19th Century Rowland Ward Lobster Dinner Service
Date: 19th Century
PRICE: $ 4500
Dimensions: H 2,5cm W 31cm D 5cm
A rare exhibition set of silver plated fish cutlery for five, plus servers, with real lobster claw handles.
This Victorian dinner service or cutlery, made from bits of lobster and Creswick plate silver, is a one-off and was created especially by Rowland Ward for the Fisheries Exhibition held in London in 1883. Later the King (King Edward VII 1901-1910) himself apparently admired this extraordinary assemblage when visiting Mr Ward in his establishment at Piccadilly 166.
This dinner service is also illustrated in Ward's autobiography, the illustration was annotated by Rowland Ward, noting that the service was made from real lobsters.
After the exhibition porcelain copies were made and were said to be quite popular.
James Rowland Ward (1848–1912) was a British taxidermist and founder of the firm Rowland Ward Limited of Piccadilly, London. The company specialized in and was renowned for its taxidermy work on birds and big-game trophies, but it did other types of work as well.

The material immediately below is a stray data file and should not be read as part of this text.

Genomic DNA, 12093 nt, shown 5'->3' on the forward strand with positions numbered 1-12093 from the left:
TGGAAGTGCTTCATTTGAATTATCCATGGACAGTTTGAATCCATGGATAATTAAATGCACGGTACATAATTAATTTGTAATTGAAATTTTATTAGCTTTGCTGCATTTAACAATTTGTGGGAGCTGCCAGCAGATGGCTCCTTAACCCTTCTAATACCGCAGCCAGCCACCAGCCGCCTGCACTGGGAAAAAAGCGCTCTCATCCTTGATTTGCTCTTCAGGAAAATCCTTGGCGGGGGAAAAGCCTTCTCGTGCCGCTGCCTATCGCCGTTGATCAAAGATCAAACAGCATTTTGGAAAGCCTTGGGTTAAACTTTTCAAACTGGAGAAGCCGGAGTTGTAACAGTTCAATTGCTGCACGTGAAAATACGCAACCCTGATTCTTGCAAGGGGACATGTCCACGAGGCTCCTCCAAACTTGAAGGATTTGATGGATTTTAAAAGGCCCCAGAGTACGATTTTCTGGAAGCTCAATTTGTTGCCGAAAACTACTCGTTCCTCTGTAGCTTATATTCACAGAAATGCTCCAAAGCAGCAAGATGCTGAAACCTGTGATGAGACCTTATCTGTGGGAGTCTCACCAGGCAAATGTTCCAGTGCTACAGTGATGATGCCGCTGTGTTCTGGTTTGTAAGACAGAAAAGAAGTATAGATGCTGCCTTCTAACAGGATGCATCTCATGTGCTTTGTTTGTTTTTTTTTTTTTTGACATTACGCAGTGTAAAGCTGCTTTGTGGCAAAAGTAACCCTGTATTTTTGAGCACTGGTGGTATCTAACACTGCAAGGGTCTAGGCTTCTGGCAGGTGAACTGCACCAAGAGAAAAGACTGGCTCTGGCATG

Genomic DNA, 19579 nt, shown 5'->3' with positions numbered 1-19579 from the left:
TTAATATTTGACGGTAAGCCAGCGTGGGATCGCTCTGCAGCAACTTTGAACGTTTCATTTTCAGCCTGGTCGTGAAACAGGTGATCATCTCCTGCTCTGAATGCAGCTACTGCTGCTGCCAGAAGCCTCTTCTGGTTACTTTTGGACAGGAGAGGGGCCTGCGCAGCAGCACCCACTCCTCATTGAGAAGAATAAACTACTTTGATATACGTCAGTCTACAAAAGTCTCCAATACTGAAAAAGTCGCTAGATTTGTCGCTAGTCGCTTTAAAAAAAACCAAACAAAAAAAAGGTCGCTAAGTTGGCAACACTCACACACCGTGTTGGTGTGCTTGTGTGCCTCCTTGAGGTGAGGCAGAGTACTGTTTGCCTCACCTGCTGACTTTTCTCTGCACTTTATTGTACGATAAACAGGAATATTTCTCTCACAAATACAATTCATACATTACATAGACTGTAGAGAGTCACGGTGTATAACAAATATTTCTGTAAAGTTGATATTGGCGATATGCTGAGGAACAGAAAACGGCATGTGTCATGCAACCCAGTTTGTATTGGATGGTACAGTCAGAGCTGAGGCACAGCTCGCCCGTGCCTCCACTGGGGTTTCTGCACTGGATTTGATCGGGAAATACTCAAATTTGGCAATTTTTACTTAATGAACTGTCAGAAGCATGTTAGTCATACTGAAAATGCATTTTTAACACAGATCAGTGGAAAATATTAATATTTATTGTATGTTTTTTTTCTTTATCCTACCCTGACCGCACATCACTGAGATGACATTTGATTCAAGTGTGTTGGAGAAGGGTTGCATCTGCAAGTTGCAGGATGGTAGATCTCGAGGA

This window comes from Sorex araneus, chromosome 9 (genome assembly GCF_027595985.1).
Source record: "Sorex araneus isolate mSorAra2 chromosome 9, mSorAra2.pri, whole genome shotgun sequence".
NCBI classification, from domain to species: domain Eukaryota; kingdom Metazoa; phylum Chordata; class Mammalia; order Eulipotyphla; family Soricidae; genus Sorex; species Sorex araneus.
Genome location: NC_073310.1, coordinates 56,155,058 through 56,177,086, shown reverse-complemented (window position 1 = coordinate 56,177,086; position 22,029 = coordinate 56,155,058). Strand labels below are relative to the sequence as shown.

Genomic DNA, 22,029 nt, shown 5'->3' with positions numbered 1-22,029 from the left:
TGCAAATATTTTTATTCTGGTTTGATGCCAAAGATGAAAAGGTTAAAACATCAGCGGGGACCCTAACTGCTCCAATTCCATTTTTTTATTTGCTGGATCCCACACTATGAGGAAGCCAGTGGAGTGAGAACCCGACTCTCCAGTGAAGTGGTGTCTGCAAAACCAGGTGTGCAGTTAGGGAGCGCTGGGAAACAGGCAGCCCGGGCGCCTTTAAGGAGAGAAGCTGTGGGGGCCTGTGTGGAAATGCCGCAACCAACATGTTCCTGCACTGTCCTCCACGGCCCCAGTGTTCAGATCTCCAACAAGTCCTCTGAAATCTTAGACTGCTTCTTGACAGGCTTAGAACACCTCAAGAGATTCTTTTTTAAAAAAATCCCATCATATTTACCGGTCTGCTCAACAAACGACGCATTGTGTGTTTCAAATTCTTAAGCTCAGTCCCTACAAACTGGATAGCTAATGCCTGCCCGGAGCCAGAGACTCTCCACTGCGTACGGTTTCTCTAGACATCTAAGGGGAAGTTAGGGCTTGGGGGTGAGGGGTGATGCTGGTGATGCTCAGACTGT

More than any other taxidermist of his age, Rowland Ward became known for making items from skins, horns, and skulls that could be used in the home, either for practical purposes or as decorations. They became known as Wardian furniture, items that would seem very odd in the 21st century but were highly fashionable and desirable in Victorian and Edwardian England.
Measurements are in length x width x height
Measurements of the small forks: 21cm x 3cm x 2cm (8.3 x 1.2 x 0.8 inches)
Measurements of the small knifes: 23cm x 3cm x 2cm (9.1 x 1.2 x 0.8 inches)
Measurements of the big fork: 25cm x 5cm x 2.5cm (9.8 x 1.9 x 1 inches)
Measurements of the big knife: 31cm x 5cm x 2.5cm (12.2 x 1.9 x 1 inches)
Due to its age, this very rare and old set has a few little condition extra's;
There is overall paint loss on the lobster parts; the hilts probably used to be painted lobster red.
The big fork misses a tip at the lobster end.
Three knifes miss very smal tips at the lobster end.
One fork tip has been restored somewhere in the last century (last two pictures show back and front).
Nonetheless what a stunning collectors item or curiosity cabinet addition this would make, don't you think.
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